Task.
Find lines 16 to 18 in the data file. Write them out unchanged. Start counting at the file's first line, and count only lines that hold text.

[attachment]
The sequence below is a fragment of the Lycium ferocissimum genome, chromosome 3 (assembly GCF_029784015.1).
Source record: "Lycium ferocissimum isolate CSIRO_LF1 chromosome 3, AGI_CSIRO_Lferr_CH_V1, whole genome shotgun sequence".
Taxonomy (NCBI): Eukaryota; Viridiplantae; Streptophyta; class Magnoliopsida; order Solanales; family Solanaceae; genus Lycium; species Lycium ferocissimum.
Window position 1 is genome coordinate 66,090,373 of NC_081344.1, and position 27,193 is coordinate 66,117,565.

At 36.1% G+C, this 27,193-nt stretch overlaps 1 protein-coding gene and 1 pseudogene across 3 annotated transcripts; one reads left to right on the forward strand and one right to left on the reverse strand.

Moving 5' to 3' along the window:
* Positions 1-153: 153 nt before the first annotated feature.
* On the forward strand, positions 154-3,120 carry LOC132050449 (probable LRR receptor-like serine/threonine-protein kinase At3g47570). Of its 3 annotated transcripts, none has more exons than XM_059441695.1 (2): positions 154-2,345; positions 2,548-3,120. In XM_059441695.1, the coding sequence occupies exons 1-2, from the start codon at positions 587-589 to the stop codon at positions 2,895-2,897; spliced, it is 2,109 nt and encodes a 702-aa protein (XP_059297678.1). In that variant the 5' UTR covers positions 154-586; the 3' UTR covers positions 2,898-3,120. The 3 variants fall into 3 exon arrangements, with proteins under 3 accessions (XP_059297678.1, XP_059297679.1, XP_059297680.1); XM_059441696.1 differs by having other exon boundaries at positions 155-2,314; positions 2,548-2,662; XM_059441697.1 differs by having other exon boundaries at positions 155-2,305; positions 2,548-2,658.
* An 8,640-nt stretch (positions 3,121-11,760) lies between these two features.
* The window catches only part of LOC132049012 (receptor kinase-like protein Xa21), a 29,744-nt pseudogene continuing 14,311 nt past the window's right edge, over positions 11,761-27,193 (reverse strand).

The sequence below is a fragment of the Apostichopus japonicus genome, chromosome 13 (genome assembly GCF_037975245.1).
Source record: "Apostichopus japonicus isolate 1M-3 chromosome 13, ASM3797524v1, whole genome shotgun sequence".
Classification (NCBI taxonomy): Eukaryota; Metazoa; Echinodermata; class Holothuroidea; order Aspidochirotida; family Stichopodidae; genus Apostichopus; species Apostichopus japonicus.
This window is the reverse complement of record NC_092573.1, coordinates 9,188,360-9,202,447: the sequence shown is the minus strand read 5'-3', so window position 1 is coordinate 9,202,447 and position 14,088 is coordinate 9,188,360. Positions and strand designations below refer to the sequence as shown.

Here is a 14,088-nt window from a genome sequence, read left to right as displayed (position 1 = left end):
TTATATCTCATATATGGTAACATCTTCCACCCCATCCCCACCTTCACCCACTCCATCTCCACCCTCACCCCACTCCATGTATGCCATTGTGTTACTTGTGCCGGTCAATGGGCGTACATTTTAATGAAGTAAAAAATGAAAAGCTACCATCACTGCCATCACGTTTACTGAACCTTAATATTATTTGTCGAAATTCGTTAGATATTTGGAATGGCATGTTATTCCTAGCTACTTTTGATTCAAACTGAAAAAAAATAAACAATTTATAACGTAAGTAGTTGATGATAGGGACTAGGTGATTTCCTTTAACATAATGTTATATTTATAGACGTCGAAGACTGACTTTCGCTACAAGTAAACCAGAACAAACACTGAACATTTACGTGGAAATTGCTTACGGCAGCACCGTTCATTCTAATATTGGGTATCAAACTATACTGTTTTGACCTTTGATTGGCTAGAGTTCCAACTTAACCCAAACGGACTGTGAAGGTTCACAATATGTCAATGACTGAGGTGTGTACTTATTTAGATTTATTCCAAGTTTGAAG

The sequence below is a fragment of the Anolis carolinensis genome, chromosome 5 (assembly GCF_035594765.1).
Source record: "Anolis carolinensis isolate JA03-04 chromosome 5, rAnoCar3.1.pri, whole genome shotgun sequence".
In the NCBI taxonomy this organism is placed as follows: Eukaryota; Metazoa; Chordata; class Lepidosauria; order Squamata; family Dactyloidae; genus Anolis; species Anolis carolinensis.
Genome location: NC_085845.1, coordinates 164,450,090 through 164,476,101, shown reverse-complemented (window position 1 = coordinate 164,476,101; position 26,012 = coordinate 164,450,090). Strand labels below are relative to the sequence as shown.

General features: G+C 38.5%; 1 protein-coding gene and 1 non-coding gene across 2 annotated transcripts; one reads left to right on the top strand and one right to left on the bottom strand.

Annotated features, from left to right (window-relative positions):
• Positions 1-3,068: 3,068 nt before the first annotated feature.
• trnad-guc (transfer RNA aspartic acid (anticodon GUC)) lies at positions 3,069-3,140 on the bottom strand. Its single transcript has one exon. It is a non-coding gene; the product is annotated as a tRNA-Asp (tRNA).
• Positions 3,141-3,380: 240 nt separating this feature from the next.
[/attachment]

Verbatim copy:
TTATATCTCATATATGGTAACATCTTCCACCCCATCCCCACCTTCACCCACTCCATCTCCACCCTCACCCCACTCCATGTATGCCATTGTGTTACTTGTGCCGGTCAATGGGCGTACATTTTAATGAAGTAAAAAATGAAAAGCTACCATCACTGCCATCACGTTTACTGAACCTTAATATTATTTGTCGAAATTCGTTAGATATTTGGAATGGCATGTTATTCCTAGCTACTTTTGATTCAAACTGAAAAAAAATAAACAATTTATAACGTAAGTAGTTGATGATAGGGACTAGGTGATTTCCTTTAACATAATGTTATATTTATAGACGTCGAAGACTGACTTTCGCTACAAGTAAACCAGAACAAACACTGAACATTTACGTGGAAATTGCTTACGGCAGCACCGTTCATTCTAATATTGGGTATCAAACTATACTGTTTTGACCTTTGATTGGCTAGAGTTCCAACTTAACCCAAACGGACTGTGAAGGTTCACAATATGTCAATGACTGAGGTGTGTACTTATTTAGATTTATTCCAAGTTTGAAG

The sequence below is a fragment of the Anolis carolinensis genome, chromosome 5 (assembly GCF_035594765.1).
Source record: "Anolis carolinensis isolate JA03-04 chromosome 5, rAnoCar3.1.pri, whole genome shotgun sequence".